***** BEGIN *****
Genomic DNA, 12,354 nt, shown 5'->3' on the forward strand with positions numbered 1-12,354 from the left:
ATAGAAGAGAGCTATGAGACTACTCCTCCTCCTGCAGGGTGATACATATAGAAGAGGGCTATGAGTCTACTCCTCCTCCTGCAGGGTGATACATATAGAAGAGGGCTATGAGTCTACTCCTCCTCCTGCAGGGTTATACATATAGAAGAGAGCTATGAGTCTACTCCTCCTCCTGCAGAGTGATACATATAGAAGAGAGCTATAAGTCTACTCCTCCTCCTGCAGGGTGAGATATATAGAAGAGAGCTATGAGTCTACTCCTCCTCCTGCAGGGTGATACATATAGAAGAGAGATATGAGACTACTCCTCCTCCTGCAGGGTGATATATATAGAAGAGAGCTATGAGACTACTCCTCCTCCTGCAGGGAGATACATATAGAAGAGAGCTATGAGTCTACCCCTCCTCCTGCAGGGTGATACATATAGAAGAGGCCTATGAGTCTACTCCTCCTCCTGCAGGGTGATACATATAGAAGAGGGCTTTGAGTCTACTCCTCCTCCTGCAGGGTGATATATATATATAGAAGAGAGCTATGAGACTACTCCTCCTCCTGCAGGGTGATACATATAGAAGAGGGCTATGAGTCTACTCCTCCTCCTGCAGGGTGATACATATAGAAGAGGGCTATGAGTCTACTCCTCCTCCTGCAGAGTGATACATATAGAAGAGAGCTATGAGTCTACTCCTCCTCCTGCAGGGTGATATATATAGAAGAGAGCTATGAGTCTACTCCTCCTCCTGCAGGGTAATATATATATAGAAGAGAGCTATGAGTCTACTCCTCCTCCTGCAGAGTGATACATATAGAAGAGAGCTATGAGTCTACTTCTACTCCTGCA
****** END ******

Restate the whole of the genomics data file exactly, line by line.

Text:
Genomic DNA, 12,354 nt, shown 5'->3' on the forward strand with positions numbered 1-12,354 from the left:
ATAGAAGAGAGCTATGAGACTACTCCTCCTCCTGCAGGGTGATACATATAGAAGAGGGCTATGAGTCTACTCCTCCTCCTGCAGGGTGATACATATAGAAGAGGGCTATGAGTCTACTCCTCCTCCTGCAGGGTTATACATATAGAAGAGAGCTATGAGTCTACTCCTCCTCCTGCAGAGTGATACATATAGAAGAGAGCTATAAGTCTACTCCTCCTCCTGCAGGGTGAGATATATAGAAGAGAGCTATGAGTCTACTCCTCCTCCTGCAGGGTGATACATATAGAAGAGAGATATGAGACTACTCCTCCTCCTGCAGGGTGATATATATAGAAGAGAGCTATGAGACTACTCCTCCTCCTGCAGGGAGATACATATAGAAGAGAGCTATGAGTCTACCCCTCCTCCTGCAGGGTGATACATATAGAAGAGGCCTATGAGTCTACTCCTCCTCCTGCAGGGTGATACATATAGAAGAGGGCTTTGAGTCTACTCCTCCTCCTGCAGGGTGATATATATATATAGAAGAGAGCTATGAGACTACTCCTCCTCCTGCAGGGTGATACATATAGAAGAGGGCTATGAGTCTACTCCTCCTCCTGCAGGGTGATACATATAGAAGAGGGCTATGAGTCTACTCCTCCTCCTGCAGAGTGATACATATAGAAGAGAGCTATGAGTCTACTCCTCCTCCTGCAGGGTGATATATATAGAAGAGAGCTATGAGTCTACTCCTCCTCCTGCAGGGTAATATATATATAGAAGAGAGCTATGAGTCTACTCCTCCTCCTGCAGAGTGATACATATAGAAGAGAGCTATGAGTCTACTTCTACTCCTGCA